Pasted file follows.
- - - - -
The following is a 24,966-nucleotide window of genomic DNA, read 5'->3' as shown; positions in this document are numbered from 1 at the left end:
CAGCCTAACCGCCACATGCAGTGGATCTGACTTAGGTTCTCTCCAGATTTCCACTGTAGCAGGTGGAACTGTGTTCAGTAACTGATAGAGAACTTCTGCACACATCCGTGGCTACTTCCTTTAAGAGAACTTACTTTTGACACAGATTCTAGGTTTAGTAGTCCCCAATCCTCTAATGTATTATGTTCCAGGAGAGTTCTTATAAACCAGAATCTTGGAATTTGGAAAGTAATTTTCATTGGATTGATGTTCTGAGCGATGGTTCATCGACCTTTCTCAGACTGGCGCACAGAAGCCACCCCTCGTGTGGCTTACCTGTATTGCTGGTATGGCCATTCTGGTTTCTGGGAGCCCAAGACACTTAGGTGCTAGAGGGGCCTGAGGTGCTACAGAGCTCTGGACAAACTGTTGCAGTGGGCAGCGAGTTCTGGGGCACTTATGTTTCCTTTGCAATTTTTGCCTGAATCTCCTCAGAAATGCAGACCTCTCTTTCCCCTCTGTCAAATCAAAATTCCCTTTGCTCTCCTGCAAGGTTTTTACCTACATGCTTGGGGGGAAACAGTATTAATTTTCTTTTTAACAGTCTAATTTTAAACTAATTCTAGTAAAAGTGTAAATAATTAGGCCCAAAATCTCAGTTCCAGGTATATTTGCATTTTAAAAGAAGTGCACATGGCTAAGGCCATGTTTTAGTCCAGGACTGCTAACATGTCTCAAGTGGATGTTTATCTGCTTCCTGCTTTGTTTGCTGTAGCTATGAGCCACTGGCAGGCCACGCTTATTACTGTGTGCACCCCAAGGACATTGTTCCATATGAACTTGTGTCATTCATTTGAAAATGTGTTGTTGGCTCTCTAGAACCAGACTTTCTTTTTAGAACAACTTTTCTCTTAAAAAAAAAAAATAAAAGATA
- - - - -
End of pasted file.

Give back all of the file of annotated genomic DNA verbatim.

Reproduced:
The following is a 24,966-nucleotide window of genomic DNA, read 5'->3' as shown; positions in this document are numbered from 1 at the left end:
CAGCCTAACCGCCACATGCAGTGGATCTGACTTAGGTTCTCTCCAGATTTCCACTGTAGCAGGTGGAACTGTGTTCAGTAACTGATAGAGAACTTCTGCACACATCCGTGGCTACTTCCTTTAAGAGAACTTACTTTTGACACAGATTCTAGGTTTAGTAGTCCCCAATCCTCTAATGTATTATGTTCCAGGAGAGTTCTTATAAACCAGAATCTTGGAATTTGGAAAGTAATTTTCATTGGATTGATGTTCTGAGCGATGGTTCATCGACCTTTCTCAGACTGGCGCACAGAAGCCACCCCTCGTGTGGCTTACCTGTATTGCTGGTATGGCCATTCTGGTTTCTGGGAGCCCAAGACACTTAGGTGCTAGAGGGGCCTGAGGTGCTACAGAGCTCTGGACAAACTGTTGCAGTGGGCAGCGAGTTCTGGGGCACTTATGTTTCCTTTGCAATTTTTGCCTGAATCTCCTCAGAAATGCAGACCTCTCTTTCCCCTCTGTCAAATCAAAATTCCCTTTGCTCTCCTGCAAGGTTTTTACCTACATGCTTGGGGGGAAACAGTATTAATTTTCTTTTTAACAGTCTAATTTTAAACTAATTCTAGTAAAAGTGTAAATAATTAGGCCCAAAATCTCAGTTCCAGGTATATTTGCATTTTAAAAGAAGTGCACATGGCTAAGGCCATGTTTTAGTCCAGGACTGCTAACATGTCTCAAGTGGATGTTTATCTGCTTCCTGCTTTGTTTGCTGTAGCTATGAGCCACTGGCAGGCCACGCTTATTACTGTGTGCACCCCAAGGACATTGTTCCATATGAACTTGTGTCATTCATTTGAAAATGTGTTGTTGGCTCTCTAGAACCAGACTTTCTTTTTAGAACAACTTTTCTCTTAAAAAAAAAAAATAAAAGATA